One of the most famous stories of all time is Arjunawiwaha. It is decorated on about six different sites in East Java. (3) It usually is on the subject of theater, dance dramas, and paintings and is still very popular. At Candi Surawana, it is on relief panels surrounding the foot of the monument. The story was composed in 1035 by a Javanese poet going by the name of Mpu Kanwa. The story was originally inspired by the Mahabharata and based upon the Kiratarjunya, written by Bharavi. This particular version of the story is modeled after King Airlangga and personifies the perfect king. (3) The perfect king would be a noble demeanor, brave and victorious in war, and be sexually irresistible. The Arijunawiwaha has three sections to it. Arjuna’s meditation, Niwatanawalan Battle, and Arjuna’s Reward into Heaven. In the first section Arjuna is tested three times by the gods. In the second section he is assisted in his battle by Suprabha. In the last section he marries seven heavenly nymphs. This relief is one that wraps around the entire structure and starts at the east wall. It continues to the north side, but then turns back to the east. It passes where the original three scenes are and continues on the west wall and then to the south.
Angkor Wat, Cambodia
Angkor Wat is the largest Hindu at first, then Buddhist temple complex and the largest religious monument in the world. The temple was built by the Khmer King Suryavarman II in the early 12th century in Yasodharapura (Khmer: , present-day Angkor), the capital of the Khmer Empire, as his state temple and eventual mausoleum. Breaking from the Shaivism tradition of previous kings, Angkor Wat was instead dedicated to Vishnu. As the best-preserved temple at the site, it is the only one to have remained a significant religious centre since its foundation – first Hindu, then Buddhist. The temple is at the top of the high classical style of Khmer architecture. It has become a symbol of Cambodia appearing on its national flag, and it is the country's prime attraction for visitors.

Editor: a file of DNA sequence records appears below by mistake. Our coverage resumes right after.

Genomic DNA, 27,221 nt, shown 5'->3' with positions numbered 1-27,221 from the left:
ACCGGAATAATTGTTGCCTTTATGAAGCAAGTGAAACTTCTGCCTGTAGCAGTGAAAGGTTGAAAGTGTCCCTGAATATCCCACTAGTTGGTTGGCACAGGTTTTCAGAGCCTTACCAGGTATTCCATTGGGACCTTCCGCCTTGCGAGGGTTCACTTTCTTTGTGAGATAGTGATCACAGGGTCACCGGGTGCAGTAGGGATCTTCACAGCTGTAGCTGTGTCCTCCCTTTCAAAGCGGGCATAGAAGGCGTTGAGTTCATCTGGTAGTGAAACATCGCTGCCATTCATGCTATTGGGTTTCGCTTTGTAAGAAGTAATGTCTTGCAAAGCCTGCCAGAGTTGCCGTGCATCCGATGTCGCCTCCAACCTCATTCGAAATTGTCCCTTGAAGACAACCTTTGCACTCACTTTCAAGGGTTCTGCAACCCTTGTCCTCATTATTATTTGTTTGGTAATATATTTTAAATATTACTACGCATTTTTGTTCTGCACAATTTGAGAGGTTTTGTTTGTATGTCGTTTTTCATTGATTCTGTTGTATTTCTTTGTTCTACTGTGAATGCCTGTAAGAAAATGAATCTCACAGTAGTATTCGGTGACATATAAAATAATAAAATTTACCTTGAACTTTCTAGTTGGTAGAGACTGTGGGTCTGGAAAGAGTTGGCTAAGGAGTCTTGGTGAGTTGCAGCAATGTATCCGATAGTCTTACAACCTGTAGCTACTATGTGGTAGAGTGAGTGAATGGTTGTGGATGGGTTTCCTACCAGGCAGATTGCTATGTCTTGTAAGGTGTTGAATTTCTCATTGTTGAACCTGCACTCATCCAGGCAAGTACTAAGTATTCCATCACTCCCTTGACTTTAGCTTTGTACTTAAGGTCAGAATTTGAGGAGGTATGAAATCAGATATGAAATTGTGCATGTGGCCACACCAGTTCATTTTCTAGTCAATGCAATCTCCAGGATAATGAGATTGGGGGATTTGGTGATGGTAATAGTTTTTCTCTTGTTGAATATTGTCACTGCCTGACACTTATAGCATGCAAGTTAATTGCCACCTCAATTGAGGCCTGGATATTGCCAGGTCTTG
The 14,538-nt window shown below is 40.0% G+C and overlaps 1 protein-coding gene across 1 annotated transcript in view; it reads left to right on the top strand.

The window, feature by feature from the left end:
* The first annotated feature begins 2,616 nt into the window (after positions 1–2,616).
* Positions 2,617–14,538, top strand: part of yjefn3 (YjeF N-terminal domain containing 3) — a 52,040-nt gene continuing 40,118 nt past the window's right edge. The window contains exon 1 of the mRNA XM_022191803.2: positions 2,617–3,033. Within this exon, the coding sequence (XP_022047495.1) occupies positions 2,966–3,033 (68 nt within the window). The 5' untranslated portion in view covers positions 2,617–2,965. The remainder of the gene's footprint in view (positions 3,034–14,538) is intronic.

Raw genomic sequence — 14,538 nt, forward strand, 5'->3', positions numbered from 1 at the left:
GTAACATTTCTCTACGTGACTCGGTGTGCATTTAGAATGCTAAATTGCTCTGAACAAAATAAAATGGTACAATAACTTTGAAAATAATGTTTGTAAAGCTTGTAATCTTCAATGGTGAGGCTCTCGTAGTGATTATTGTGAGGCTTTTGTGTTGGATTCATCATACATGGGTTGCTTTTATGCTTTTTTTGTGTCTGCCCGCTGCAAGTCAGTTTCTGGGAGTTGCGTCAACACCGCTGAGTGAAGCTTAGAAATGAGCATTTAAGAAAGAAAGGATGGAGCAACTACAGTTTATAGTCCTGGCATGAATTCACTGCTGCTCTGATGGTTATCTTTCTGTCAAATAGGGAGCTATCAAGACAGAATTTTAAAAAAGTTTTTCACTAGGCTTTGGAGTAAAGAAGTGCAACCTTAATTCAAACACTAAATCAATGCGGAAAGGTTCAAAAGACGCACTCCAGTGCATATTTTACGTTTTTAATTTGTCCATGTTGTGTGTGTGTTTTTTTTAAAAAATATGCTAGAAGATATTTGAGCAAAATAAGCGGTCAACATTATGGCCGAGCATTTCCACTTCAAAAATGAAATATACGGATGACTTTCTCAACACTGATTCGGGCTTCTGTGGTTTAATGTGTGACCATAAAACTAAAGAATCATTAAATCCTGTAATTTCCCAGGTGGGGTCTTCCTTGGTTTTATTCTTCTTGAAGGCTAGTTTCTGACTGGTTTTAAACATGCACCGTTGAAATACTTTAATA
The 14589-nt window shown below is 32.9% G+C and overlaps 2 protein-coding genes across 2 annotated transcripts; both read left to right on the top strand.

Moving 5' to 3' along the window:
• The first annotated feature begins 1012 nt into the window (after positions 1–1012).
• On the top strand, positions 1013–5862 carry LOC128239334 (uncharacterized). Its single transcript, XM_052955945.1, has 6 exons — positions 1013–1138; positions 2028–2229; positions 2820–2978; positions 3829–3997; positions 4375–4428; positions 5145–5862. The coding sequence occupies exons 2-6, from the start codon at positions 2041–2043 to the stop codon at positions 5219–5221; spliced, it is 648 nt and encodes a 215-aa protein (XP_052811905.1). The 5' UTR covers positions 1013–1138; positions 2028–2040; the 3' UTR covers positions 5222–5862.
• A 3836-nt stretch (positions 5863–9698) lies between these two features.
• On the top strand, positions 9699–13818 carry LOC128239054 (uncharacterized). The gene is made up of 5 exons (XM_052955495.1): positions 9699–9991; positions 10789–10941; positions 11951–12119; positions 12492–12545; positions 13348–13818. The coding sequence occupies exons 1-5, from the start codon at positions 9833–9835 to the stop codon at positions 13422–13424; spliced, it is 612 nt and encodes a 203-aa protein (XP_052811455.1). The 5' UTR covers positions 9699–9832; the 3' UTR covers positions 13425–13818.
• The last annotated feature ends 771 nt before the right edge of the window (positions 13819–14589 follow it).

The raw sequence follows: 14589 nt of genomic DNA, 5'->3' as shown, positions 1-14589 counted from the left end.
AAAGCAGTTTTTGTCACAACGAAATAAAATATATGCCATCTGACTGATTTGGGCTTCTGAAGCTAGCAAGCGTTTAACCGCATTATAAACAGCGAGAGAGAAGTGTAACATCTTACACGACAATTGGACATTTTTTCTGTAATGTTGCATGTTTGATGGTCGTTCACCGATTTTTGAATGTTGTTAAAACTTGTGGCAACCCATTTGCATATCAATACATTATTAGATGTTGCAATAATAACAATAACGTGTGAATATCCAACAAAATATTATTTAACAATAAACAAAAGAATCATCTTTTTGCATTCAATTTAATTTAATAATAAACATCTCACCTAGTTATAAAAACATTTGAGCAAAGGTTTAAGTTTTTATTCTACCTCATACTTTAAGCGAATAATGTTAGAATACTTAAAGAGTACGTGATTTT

Angkor Wat combines two basic plans of Khmer temple architecture: the temple mountain and the later galleried temple, based on early Dravidian Architecture, with key features such as the Jagati. It is designed to represent Mount Meru, home of the devas in Hindu mythology: within a moat and an outer wall 3.6 kilometres (2.2 mi) long are three rectangular galleries, each raised above the next. At the centre of the temple stands a quincunx of towers. Unlike most Angkorian temples, Angkor Wat is oriented to the west; scholars are divided as to the significance of this. The temple is admired for the grandeur and harmony of the architecture, its extensive bas-reliefs, and for the numerous devatas adorning its walls.
The modern name, Angkor Wat, means "Temple City" or "City of Temples" in Khmer; Angkor, meaning "city" or "capital city", is a vernacular form of the word nokor ( which comes from the Sanskrit word nagara (नगर). Wat is the Khmer word for "temple grounds", derived from the Pali word "vatta" (वत्त). Prior to this time the temple was known as Preah Pisnulok (Vara Vishnuloka in Sanskrit), after the posthumous title of its founder
UnderstandStretching over some 400 square kilometers, including forested area, Angkor Archaeological Park contains the magnificent remains of several capitals of the Khmer Empire of the 9th to the 15th centuries, including the largest pre-industrial city in the world. The most famous are the Temple of Angkor Wat and, at Angkor Thom, theBayon Temple with its countless sculptural decorations.